HELLO WORLD
HELLO WORLD
Presented by Chippenham Churches Together Click on any thumbnail for a full-sized picture 

Chippenham is strategically placed at Junction 17 of the M4 and near the M5 and Fosse Way routes from the Midlands to south coastal towns, and is an excellent tourist base for exploring Georgian Bath, Bristol, Gloucester, the South West of England, the Cotswolds and South Wales. Historically, Chippenham was a market town, being on the edge of the Cotswold sheep farming community, and on the route from London to Bristol (then a major port) and the West of England. North Wiltshire has been noted for pig production since Saxon times, and the now-defunct Royal Wiltshire Bacon Company in Chippenham and Harris Pork factory in Calne acquired a world reputation for Wlitshire Cured ham. 
Dairy farming has also prospered in North Wiltshire, supplying London with fresh milk and cheese. The riverside Anglo Swiss (later Nestlé) Condensed Milk factory (now an office building) near the town bridge commenced production in 1873, producing sweetened condensed milk until 1956 Drovers roads from Wales and the port of Bristol (importing Irish pigs) and the old mail coach route from Bath to London (later to become the A4) passed through Chippenham, probably because the townsfolk had the foresight to build the best bridge for miles around over the Bristol Avon, which often floods. 
As a newspaper reporter, Charles Dickens travelled the coaching route to the West Country, and became friends with Moses Pickwick, who ran a London - Bath coaching business from what is now the Hare and Hounds pub in Pickwick, a village a few miles west of Chippenham. It is said that many of the characters in Dickens' novels were based on local folk, and that he was so taken by 'Pickwick' that Samuel Pickwick became a character in the Pickwick Papers. 
The Buttercross dates from the 16th Century. It was sold for £6 to a private buyer in 1889, to be used as a gazebo in the kitchen garden of Castle Combe Manor House. In 1995, with help from many local societies and individuals Chippenham Civic Society rescued it from oblivion and disrepair, and lovingly restored it to occupy a place of honour in the town's pedestrianised centre.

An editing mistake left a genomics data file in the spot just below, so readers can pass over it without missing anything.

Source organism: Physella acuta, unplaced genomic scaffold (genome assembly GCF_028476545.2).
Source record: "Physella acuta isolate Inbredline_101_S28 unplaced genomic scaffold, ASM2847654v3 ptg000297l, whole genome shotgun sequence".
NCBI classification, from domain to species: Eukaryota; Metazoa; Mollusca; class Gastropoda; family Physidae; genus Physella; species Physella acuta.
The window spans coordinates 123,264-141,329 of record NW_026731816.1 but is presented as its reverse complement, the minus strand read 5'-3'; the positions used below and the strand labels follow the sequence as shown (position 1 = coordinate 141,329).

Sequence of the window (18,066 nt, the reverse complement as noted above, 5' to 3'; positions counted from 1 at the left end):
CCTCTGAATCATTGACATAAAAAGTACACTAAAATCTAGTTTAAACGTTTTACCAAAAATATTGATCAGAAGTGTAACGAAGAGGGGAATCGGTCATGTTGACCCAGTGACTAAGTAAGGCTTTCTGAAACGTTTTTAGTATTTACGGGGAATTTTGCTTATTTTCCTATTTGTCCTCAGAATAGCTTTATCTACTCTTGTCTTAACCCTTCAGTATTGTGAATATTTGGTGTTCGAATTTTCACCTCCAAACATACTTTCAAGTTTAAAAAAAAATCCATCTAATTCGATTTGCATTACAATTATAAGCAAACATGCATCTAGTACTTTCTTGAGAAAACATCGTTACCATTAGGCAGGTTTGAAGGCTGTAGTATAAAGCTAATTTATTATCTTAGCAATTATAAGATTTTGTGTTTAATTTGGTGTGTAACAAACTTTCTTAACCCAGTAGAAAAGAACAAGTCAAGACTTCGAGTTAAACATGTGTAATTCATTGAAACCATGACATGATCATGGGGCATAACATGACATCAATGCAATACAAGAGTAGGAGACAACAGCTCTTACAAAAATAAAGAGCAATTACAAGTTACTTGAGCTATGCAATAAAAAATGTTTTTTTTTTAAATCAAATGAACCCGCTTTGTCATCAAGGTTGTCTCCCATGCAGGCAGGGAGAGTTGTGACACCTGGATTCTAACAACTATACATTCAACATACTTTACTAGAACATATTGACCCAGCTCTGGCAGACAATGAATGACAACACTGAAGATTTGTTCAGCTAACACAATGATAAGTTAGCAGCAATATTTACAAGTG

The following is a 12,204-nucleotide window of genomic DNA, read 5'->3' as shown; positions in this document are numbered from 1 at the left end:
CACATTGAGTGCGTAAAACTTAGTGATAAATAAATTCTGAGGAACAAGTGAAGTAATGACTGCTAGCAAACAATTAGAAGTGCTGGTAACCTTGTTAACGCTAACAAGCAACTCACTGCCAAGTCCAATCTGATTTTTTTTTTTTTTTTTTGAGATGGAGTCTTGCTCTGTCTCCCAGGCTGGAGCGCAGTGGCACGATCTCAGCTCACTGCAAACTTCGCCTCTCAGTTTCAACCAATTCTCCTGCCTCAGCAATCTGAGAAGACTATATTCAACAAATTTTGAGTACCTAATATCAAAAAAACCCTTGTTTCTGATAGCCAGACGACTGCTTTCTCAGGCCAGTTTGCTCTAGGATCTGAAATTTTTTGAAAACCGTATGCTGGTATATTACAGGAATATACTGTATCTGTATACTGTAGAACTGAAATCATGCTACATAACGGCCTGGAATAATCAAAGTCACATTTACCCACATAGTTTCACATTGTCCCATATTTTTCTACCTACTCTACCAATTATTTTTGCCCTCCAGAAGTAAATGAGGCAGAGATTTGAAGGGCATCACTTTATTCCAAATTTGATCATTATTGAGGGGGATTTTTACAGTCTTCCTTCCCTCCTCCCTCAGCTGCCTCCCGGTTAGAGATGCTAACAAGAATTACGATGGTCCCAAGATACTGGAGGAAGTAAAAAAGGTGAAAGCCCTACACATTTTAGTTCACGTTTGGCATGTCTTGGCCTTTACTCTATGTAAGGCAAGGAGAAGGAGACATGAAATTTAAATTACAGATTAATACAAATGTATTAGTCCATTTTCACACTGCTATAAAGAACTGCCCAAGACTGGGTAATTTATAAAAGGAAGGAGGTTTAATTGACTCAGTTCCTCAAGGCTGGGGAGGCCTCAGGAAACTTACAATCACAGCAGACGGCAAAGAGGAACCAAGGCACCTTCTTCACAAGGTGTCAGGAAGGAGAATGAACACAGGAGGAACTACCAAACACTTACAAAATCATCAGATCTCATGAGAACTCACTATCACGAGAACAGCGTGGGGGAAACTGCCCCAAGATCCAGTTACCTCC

Chippenham viewed from the railway. The advent of Brunel's broad gauge Great Western Railway brought not only fast communication with London, South Wales and the West of England, but gave birth to a major railway engineering industry, specialising in railway signalling and train braking systems. (Evans & O'Donnell, later Saxby & Farmer, and now Westinghouse Brake & Signal Company). Today the railway offers London commuters the opportunity to live in a 'green and pleasant land'. Surrounding villages rank among the most beautiful in the country. On coming home from London, urban sprawl is replaced by colourful, interesting, historic towns (all still separated by green fields) such as Bradford on Avon, Calne, Corsham, Devizes, Malmesbury Melksham and Trowbridge. 
The Yelde Hall is a medieval timber framed building, probably built before 1554. Starting life as a Guild Hall and Market Hall, it has been variously used as a Savings Bank, a Fire Station, a Museum and a Tourist Information Centre 
Sustrans Cycle Route 404 passes through Chippenham, offering ramblers and cyclists a (mostly) off-road route to picturesque and historic Lackock - much used for filming period dramas - along the path of the (defunct, but now in the process of restoration) Wilts and Berks Canal, and to to Calne (and on to Avebury) along the bed of the old Great Western Railway branch line. 
A street Ceilidh. An annual event adding colour and excitement is the Chippenham Folk Festival. Every year for the last 40 years the town has been taken over towards the end of May by folk dance and music enthusiasts from near and far afield. Many evening events and ceilidhs are ticket-only, but any visitor to Chippenham can enjoy so much for free throughout the weekend just by wandering around the High Street and parks. 
Some beautiful buildings are to be found in St Mary's Street. Discerning visitors will appreciate the rich contrasting collage of half timber, red brick, cool, formal Bath stone, and warm picturesque random Costswold stone buildings with traditional Cotswold slate roofs (small tiles at the top, graduating down to large tiles at the eaves) 
Monkton Park. This beautiful riverside park is the venue for many of Chippenham's outdoor social events. The Olympiad Leisure Centre is at one end, with public Golf and Crazy Golf courses at the other.